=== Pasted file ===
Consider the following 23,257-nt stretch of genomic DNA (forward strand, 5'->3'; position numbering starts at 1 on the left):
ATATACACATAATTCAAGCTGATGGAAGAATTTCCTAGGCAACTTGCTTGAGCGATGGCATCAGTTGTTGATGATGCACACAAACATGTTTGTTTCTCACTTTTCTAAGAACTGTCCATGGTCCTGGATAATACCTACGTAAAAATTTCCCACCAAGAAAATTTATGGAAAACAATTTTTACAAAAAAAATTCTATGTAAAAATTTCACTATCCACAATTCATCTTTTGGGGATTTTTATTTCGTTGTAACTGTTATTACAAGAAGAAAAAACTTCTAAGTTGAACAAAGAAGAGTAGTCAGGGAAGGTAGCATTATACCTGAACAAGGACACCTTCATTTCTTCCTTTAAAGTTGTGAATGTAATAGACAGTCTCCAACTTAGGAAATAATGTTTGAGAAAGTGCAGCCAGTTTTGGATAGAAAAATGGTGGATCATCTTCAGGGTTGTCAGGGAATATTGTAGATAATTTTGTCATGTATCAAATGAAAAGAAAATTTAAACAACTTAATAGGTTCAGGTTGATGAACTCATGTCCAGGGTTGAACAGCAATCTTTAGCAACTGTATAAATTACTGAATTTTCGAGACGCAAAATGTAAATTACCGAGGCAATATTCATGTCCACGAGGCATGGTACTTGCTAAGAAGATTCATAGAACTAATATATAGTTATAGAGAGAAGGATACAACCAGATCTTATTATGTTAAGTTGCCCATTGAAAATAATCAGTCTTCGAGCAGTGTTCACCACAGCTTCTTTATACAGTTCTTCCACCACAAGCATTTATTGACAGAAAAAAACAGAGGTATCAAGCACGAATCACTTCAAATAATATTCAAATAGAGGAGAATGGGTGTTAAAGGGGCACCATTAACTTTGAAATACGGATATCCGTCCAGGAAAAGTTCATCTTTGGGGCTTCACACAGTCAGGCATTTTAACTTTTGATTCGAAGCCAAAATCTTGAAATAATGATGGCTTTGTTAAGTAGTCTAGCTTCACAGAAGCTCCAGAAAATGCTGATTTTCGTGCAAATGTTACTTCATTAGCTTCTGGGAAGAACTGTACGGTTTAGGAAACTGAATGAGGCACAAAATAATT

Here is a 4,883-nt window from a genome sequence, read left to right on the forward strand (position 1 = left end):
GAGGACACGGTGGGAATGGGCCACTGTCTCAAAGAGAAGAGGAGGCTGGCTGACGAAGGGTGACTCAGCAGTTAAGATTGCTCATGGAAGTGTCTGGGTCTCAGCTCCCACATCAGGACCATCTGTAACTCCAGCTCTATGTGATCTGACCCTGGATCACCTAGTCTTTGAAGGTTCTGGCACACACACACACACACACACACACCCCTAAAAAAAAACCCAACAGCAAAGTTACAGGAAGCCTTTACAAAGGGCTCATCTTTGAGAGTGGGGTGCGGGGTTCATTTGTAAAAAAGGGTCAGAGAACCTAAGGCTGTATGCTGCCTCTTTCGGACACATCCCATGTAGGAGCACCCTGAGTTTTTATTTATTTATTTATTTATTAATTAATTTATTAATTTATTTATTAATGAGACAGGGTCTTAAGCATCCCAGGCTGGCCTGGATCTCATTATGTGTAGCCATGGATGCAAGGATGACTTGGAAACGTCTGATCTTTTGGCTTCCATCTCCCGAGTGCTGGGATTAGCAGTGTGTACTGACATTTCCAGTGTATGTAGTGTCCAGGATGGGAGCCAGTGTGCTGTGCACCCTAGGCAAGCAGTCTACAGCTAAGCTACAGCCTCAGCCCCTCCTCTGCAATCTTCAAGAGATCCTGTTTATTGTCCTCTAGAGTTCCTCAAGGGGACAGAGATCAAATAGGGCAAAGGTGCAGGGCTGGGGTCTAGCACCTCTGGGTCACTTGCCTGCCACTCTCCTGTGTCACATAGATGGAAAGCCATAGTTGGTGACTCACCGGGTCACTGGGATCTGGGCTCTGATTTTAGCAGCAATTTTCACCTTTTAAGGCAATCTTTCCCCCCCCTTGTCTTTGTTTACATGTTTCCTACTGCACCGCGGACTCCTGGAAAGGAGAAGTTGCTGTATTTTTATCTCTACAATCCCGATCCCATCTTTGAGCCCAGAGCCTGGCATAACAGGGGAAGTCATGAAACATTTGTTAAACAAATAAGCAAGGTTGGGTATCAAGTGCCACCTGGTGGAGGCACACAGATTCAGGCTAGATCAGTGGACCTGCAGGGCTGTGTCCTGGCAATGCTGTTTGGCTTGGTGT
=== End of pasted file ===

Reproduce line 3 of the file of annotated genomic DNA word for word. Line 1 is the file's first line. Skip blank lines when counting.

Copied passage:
Here is a 4,883-nt window from a genome sequence, read left to right on the forward strand (position 1 = left end):